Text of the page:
When to Start Studying for LSAT? (Things You Need to Know)

Jordan Coleman
Published by Jordan Coleman
Last Updated On: December 18, 2021

Around 40% of applicants aren’t admitted to any law schools they apply to. These competitive schools don’t settle on students with low LSAT scores. Thanks to hours of research and talking to prior test-takers, we found the best way to decide how much time you need to spend on prep.

When Should You Start Studying for the LSAT Depending on Your Baseline Score?

A girl using her laptop while taking notes

Your baseline score is the score you’d get if you were taking the LSAT today. Knowing your current LSAT score helps you establish how much test prep you need to do.

While teachers usually advise students to start their prep at least 5 months before taking the test, it’s better if you decide for yourself based on your current knowledge. You might need less or more time.

If your baseline is leaning towards the lower LSAT scores, you should start your prep earlier than your colleagues with higher baselines.

Don’t let this intimidate you.

Instead, simply let it motivate you to start preparing for the LSAT as soon as possible.

Establish Your Baseline by Taking a Practice Exam

Instead of guessing what your baseline is, find out for sure by taking a practice test. We always advise students to take official practice tests, as they’ll give you the most reliable feedback on your current level of knowledge. You can find one on the official website of the LSAC.

Write down your score and take the test repeatedly after studying. This will help you track your progress and understand what score you can expect on the actual LSAT.

What Is a Good LSAT Score?

The LSAT is scored on a 120—180 scale. A score of around 160 points is typically considered good. However, it might not be enough to get you into your dream school. Law schools are competitive as it is, while higher-tier schools may only accept applicants with scores of 170 or higher.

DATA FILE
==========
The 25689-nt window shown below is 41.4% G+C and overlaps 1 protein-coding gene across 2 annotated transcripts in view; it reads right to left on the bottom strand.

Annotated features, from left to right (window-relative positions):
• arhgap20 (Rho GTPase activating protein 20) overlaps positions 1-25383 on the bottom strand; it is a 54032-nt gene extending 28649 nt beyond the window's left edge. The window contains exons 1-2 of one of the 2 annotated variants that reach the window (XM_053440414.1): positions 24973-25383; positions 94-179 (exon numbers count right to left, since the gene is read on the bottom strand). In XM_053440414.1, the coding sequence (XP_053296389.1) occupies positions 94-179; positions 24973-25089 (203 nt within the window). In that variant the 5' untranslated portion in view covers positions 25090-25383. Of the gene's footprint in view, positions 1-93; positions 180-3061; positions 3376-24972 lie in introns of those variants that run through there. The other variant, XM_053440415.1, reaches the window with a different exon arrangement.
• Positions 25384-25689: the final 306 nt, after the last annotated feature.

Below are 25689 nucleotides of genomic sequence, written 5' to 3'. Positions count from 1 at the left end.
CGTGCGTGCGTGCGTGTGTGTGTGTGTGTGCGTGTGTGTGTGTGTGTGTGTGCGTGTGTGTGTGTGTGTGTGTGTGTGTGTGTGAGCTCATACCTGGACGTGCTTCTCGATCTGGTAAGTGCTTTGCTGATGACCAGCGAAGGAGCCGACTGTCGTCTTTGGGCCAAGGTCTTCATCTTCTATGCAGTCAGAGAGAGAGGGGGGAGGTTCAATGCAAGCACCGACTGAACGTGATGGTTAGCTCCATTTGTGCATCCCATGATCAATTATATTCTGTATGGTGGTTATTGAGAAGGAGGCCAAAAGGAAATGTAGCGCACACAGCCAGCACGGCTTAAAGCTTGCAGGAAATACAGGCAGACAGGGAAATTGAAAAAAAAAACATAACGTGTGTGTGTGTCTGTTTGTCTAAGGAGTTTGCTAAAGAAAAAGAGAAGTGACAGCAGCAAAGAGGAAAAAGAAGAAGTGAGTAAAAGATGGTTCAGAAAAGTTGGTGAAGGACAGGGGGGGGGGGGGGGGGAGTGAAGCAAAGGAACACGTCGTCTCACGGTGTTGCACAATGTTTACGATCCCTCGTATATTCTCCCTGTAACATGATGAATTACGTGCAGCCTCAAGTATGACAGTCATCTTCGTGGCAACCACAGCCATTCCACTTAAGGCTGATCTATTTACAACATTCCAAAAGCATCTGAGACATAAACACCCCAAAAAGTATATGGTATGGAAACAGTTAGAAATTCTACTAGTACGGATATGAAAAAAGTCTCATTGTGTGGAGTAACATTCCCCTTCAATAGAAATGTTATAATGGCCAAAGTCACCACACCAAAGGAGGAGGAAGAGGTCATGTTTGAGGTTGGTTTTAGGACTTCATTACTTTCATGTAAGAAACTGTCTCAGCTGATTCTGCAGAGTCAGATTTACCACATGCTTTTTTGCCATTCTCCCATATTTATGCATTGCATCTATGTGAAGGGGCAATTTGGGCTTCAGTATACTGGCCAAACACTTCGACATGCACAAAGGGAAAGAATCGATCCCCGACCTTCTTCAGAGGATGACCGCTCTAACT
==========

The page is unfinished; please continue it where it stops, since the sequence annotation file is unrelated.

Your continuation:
Here’s how the LSAC counts your points [1]:

“Your LSAT (or LSAT-Flex) score is based on the number of questions you answered correctly — your “raw score.” All test questions are weighted exactly the same. The total number of questions you get right is what matters for your score, not which particular questions you get right or wrong.”


- Law School Admission Council

So, each question brings you the same number of points. This means you should put an equal amount of work into answering each question.

It’s worth noting that the LSAT isn’t the only factor influencing applications. Things like your GPA and personal statement also play a role. If other factors in your application are below average, you might need to aim for a higher LSAT score to compensate.

What Is the LSAT Test Like?

Students answering an exam on an armchair

The in-person LSAT test consist of five sections:

  • Reading comprehension — one section
  • Analytical reasoning — one section
  • Logical reasoning — two sections

Only four sections are graded. However, most test-takers don’t realize that they won’t be able to tell which section isn’t scored. It isn’t marked in any way, so you should do your best on each section.

Due to the COVID-19 pandemic, the LSAC currently also offers an online version of the LSAT. It consists of four sections — one section per subject area. One of these won’t be scored.

Lastly, keep in mind that the LSAT tests your skills. For example, your future bar exam is information-based, i.e. tests your knowledge. The LSAT, on the other hand, won’t require you to churn out as much law-related information but primarily to demonstrate your skills.

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What Should You Study During Your LSAT Prep?

The real question isn’t when to start studying, but what. Once you answer that, you’ll know how much time you’ll need. If we were to answer that question for you, we’d say you should study:

  • The type of questions you’ll get.